The Wonderful World of Folktales: Introducing the Folktale Genre in Grade 3
Lesson 1 of 5
Objective: SWBAT state the components of a folktale and make predictions about a folktale's components utilizing illustrations from the text.
To get my student engaged, I begin by enrolling them in their learning. This is just a way to grab them right at the beginning of my lesson. For this lesson, I begin by telling my students that I have something very special to share with them today: a story to listen to! I give the students two purposes for listening to the story:
1) See if you can remember the story to retell it to your table group; and
2) Can you figure out who is telling the story?
I ask for a student to share with me and the class what their jobs are that they have while listening to the story, just to make sure everyone is clear on what to do. Then I begin to play the recording! For this lesson, I've made a recording for the short folktale Brer Fox Goes Hunting, retold by S.E. Schlosser, which is available at www.americanfolklore.net. (Check out my recording in the "Resources" section here!)
Once the story is over, I ask the students if they can tell me who was telling the story. The kids always get a kick out of realizing that it was me telling the story to them! Next, I tell the students that when they hear the word "Go!", I'd like them to work together at their table groups to retell the story they just heard. I tell them they'll have about three minutes to work together, and should start from the beginning, working their way to the middle and then finally to the end of the story. I also remind them that at the end of the three minutes, they'll see the Clapping Ball, and they should remember to wrap up their conversations then! Then, I say, "Go!".
As students work together in groups, I circulate around the room, listening in to student conversations, taking mental notes of how well my students seem to be able to identify the components of a folktale already.
After three minutes, I regain my students' attention by pulling out our Clapping Ball. (You can see pictures of the Clapping Ball in the "Resources" section here! You can also read more about the Clapping Ball in my Strategies folder!)
I ask students to offer to retell the story to our class, starting at the beginning. As students help retell the story to the class, I use guiding questions to help further the students' recounting of the story, such as: "Which character was playing a trick?", "Which character got tricked?", etc. See my "List of Guiding Questions" in the Resources section here!
At this point in the lesson, I have my class leave their seats and meet me on the rug, our classroom meeting place. Once all students are seated, I tell the students that I am so proud of them because, whether they know it or not, they just recounted a folktale! I tell the students that over the next week or so, we're going to spend time working on folktales together! But, in order to remember what we know about folktales, we're going to create a class "Folktales Chart" so we can review our learning!
Then we begin to create our class anchor chart, where we insert information under each component on the chart for the story we just heard. Before the lesson, I have the chart set up with the following components:
1) Definition: Cultural stories passed down through generations, usually orally, where the original author is usually unknown.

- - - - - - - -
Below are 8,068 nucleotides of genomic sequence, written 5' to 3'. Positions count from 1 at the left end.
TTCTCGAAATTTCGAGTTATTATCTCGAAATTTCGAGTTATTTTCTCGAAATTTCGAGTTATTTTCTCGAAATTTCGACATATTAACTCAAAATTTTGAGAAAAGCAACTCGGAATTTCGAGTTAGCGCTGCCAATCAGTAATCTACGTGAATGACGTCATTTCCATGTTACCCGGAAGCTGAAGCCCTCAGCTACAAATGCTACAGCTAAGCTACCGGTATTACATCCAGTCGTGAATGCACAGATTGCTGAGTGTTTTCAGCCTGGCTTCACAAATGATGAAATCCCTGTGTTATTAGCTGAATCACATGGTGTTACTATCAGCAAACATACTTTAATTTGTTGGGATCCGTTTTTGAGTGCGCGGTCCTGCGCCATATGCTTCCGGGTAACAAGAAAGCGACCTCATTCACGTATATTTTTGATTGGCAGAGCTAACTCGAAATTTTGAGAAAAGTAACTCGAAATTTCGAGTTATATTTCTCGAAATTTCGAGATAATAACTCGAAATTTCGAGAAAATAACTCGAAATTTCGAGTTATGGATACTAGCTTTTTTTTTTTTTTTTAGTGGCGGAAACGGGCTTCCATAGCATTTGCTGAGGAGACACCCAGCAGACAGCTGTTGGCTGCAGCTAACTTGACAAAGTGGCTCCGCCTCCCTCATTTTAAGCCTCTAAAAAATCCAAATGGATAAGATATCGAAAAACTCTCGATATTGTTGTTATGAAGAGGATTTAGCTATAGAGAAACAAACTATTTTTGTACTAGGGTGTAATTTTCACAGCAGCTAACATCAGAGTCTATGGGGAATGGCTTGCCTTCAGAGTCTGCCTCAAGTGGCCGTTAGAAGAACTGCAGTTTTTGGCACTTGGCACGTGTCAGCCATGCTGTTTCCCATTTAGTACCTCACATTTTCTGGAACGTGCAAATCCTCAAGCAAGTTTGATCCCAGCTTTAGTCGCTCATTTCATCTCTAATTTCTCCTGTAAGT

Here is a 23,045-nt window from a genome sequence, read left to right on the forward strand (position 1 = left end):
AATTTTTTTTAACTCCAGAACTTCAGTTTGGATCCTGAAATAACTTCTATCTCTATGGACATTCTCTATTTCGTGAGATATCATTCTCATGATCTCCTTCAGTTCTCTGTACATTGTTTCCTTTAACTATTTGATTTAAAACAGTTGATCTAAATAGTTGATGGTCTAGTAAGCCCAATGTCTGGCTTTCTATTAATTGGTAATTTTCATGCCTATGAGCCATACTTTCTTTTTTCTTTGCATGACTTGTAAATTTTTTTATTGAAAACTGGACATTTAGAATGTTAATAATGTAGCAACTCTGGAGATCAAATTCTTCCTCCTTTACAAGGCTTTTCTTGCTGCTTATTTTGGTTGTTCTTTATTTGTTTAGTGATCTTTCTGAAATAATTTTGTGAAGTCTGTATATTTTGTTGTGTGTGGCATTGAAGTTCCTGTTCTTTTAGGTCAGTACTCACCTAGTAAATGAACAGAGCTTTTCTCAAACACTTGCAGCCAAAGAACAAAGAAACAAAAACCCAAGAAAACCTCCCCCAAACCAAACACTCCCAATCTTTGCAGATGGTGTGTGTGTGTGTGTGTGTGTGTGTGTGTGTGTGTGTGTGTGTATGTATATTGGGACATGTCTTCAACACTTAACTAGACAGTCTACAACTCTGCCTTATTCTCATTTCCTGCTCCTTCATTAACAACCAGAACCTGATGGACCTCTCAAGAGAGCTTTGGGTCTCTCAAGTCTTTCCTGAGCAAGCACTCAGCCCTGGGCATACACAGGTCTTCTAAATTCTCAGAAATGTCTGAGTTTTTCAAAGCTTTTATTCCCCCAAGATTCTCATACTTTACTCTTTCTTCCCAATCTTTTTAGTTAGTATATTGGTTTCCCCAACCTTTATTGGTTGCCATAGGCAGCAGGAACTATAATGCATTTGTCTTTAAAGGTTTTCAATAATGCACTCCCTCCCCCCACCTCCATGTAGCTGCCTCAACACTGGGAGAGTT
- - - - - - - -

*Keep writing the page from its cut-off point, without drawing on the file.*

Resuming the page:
2) Trickster: Often animals, but could be people, that often talk and act like humans. The trickster is the character that plays the tricks in the story.
3) Fool: Often animals, but could be people, that often talk and act like humans. The fool is the character that the trick is played on in the story.
4) Problem: Each folktale has a problem that one of the characters tries to solve.
5) Solution: Each folktale ends with a solution, or a way to fix the problem.
6) Lesson: Each folktales has a lesson, or something the author wants us to learn from the story.
7) Illustrations: The illustrations in a folktale help tell the story, too, so be sure to notice the setting, characters, cultural details, etc. in the illustrations.
8) Other Notes: Sometimes folktales are called "Trickster Tales" because of the tricking part of the stories. Also, folktales are often written so that they could take place at anytime or at any place.
Now I ask our students move back to their seats. I'll pull up on our interactive whiteboard a file (see the Resources section below for the file) that shows the cover of the first text we're going to read together in our shared reading time during this unit, Tops & Bottoms, retold by Janet Stevens. I ask the students to look at the cover of the text, which is presented on the interactive whiteboard. I ask the students to think about the following questions, and give them a moment or two to turn and talk with their table groups:
-Who will the trickster be in this folktale?
-Who will the fool be in this folktale?
-What will the problem be in this folktale?
-What will the solution be to the problem in this folktale?
-What do you think the lesson (or what we are supposed to learn from this story) will be?
Once students have had a chance to talk some ideas over with their group, I give each student an anticipation guide for Tops & Bottoms. Here students can note their ideas about what they think will be so for all the folktale components.
At the end of this first lesson, I let students know we'll check their anticipation guides tomorrow after we read the folktale Tops & Bottoms. As a final closing, I ask students if they can remember the parts of a folktale (trickster, fool, problem, solution, and lesson), and allow the students to restate the components.